In his essay, “Mountains and Rivers Sutra” 13th century Zen master Dogen writes, “When you see mountains from the ordinary world, and when you meet mountains while in mountains, the mountains’ head and eye are viewed quite differently. Your idea or view of mountains not flowing is not the same as the view of dragons and fish. Humans and heavenly beings have attained a position concerning their own worlds that other beings may doubt or may not have the capacity to doubt.”
Here, Dogen is talking about the difference between all the different kinds of creatures and all the views that there are. His main message here is, “Don’t hold on to any view. Rather, respond to conditions as they arise.” In the next paragraph he emphasizes his point when he writes, “Do not remain bewildered and skeptical when you hear the words mountains flow; but study these words with the Buddha ancestors. When you take up one view you see mountains flowing and when you take up another view, mountains are not flowing. One time, mountains are flowing, another they are not flowing. If you don’t understand this, you do not understand the true teachings of the Buddha.”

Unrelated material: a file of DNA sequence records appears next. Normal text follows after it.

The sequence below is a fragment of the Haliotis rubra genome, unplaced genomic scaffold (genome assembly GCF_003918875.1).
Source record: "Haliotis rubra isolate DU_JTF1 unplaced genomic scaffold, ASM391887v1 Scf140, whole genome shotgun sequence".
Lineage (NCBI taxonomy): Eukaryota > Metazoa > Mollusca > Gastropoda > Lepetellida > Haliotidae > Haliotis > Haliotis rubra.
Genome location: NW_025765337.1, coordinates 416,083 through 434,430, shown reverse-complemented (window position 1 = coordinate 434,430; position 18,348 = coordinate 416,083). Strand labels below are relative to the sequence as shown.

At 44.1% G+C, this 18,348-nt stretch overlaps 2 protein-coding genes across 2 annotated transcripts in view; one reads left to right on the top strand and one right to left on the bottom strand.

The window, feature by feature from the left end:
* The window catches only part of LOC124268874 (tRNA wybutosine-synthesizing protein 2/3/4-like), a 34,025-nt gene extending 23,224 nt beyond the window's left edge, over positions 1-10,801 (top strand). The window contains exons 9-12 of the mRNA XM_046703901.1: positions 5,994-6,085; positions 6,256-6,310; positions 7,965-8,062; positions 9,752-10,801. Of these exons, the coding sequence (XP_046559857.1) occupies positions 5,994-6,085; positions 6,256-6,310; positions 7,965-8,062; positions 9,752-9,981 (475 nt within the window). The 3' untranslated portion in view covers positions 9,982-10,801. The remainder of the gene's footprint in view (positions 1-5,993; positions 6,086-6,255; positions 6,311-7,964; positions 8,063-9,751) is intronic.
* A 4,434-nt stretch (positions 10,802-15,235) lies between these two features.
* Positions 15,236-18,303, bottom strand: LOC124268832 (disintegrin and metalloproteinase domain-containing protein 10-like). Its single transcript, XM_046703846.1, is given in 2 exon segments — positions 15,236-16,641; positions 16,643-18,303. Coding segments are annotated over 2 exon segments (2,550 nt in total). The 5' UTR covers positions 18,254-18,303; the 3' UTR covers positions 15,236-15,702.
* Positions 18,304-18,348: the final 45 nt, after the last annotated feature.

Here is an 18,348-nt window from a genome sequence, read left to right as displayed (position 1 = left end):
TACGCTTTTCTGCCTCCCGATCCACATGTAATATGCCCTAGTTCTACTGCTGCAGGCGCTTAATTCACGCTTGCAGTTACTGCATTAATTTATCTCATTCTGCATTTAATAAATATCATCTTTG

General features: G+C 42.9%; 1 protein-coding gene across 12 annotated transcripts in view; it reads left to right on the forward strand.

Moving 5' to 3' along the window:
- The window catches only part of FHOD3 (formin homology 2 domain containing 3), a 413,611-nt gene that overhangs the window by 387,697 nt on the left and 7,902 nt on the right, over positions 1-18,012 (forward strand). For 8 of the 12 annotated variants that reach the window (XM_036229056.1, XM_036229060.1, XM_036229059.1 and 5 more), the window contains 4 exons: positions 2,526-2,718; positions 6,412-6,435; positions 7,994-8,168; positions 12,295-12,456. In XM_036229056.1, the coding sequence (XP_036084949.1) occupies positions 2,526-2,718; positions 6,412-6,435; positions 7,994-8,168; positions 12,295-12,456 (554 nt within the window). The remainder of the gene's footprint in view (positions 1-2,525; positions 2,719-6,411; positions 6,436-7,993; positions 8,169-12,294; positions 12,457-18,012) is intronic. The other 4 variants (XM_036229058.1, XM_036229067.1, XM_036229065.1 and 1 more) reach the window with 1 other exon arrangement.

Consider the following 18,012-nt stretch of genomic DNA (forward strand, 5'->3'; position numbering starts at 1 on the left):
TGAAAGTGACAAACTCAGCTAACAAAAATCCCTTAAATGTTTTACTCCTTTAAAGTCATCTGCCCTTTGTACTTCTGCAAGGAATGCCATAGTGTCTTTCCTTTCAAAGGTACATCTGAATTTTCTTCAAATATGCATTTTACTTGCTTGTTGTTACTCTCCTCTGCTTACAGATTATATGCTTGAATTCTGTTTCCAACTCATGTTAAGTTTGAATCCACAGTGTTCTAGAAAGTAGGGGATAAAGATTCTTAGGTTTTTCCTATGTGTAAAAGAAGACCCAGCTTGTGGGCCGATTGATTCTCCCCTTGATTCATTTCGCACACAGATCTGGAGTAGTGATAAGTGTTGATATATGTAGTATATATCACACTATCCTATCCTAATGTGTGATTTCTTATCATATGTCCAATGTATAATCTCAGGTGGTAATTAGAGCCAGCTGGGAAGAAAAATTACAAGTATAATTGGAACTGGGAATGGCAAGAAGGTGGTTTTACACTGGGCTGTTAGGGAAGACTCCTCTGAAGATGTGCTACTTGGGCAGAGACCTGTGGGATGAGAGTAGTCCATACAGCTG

In the beginning of this essay that I have been writing about for the last two years, Dogen really pushed the point about mountains flowing because we don’t usually think mountains flow. He had to make us understand what he meant by “mountains flow” so we could say, “Okay, I got it. Mountains flow. I can forget about the idea that mountains don’t flow.” But as soon as we grasp that insight he says, “No. Don’t get stuck on the idea that mountains flow because then that becomes your narrow view.” This section of his essay is about duality and non duality. If you get stuck on the idea that all is one, then the next minute when all is not one, you feel lost. If you get caught in one side of an argument, you lose the truth.
We all know people who bug us. Sometimes when you meet them you are compassionate and kind. But another time you’ll say, “I’m out of here.” If you want to be a compassionate person, you may criticize yourself for this reaction. But when you see that each reaction contains the opposite reaction you can say, “I’m out of here,” without demonizing this person or throwing your good heart away. If you can protect your space without aggression and hatred in this way, you have learned to discern that sometimes mountains are flowing and sometimes they are not flowing. This seeing both sides at the same time is the secret of many Zen teachings.
Suggested Practice: Next time you are in conflict with someone with whom you have been friends, try to see that person from the side of friendship and from the side of the conflict at the same time. Notice how that affects your attitude and actions.